Turkey fed us for almost three days and the boiled ham (which is good for a week after boiling) is stolidly providing the occasional sandwich and, now and again, a tasty doggy treat.
The festivities, such as they were, provided full bellies as usual but, unfortunately, also one day in which the toilet bowl was severely pebble-dashed on a number of occasions by what remained of an over indulgence of brussels sprouts.
I have to be honest ... if it wasn't for the food, cookies and an excess of chocolate, Christmas may have past us by unnoticed.
We had decorations up, you know ... Christmas tree, lights ... that kind of stuff, but only in a 'grown up, no kids in the house' sort of way.
This year, more than any year previously, I felt a yearning for the Christmas's of yesteryear; for the Christmas's I knew as a child.
I can remember snow on Christmas day; an afternoon spent sledging; Morecambe and Wise; fruit instead of chocolate.
I remember simplicity, fun, gratitude for gifts received and strange relatives popping in to say Merry Christmas!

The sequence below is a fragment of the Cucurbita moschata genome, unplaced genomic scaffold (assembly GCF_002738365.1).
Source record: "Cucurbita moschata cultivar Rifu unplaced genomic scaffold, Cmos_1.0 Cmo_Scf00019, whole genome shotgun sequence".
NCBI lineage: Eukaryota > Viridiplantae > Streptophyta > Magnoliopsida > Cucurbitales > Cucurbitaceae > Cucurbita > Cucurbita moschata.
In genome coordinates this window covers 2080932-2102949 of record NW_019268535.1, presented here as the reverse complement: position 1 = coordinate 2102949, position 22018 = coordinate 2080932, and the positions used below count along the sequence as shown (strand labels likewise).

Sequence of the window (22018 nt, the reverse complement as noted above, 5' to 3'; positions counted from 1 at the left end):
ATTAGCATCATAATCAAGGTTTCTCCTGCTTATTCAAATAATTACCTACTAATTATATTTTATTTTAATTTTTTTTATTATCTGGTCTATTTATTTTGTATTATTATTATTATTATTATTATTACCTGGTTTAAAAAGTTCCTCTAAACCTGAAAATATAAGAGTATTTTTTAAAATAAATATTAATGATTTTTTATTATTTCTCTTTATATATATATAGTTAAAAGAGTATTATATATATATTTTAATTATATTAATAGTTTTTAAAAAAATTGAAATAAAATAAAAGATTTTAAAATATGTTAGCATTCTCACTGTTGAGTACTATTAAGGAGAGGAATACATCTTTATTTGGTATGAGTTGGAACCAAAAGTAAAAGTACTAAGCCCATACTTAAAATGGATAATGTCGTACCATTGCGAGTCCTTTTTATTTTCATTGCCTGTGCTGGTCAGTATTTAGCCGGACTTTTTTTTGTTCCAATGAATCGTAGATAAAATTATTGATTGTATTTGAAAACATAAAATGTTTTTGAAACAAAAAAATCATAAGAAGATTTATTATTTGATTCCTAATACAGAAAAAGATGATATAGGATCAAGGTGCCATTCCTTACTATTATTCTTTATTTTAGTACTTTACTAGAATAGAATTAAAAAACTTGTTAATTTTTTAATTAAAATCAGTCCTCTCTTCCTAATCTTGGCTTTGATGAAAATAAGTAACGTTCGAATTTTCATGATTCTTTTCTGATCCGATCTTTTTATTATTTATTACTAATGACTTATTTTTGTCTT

Everything stopped for Christmas. Shop's closed for two days and,in the eyes of the child that I was, no one seemed to do anything other than have fun.
But those days are gone!
I'm getting old, cynical and fed up to the back teeth of the commercialism that is Christmas.
The Christmas's of '61, '62,'65 and '68 were snow-filled wonderlands and no-one ever complained about traffic problems. Kid frolicked in snowdrifts, built snowmen and pummelled each other with snowballs. They were Christmas's that really made you want to sing carols!
The TV, only BBC1 and ITV in those days, showed programmes that would both excite and fascinate
us kids as we warmed ourselves in front of the coal fire before going out yet again to ride and ride that new bike through the snow.
Oh how I yearn for those simple days; fun without responsibility and a lifetime to look forward to.
My last year of Junior School was however was a Christmas that I remember for only one thing ... the day my voice broke during the singing of The Twelve Days of Christmas at the school Christmas concert.
I have no idea whether it snowed that year or not.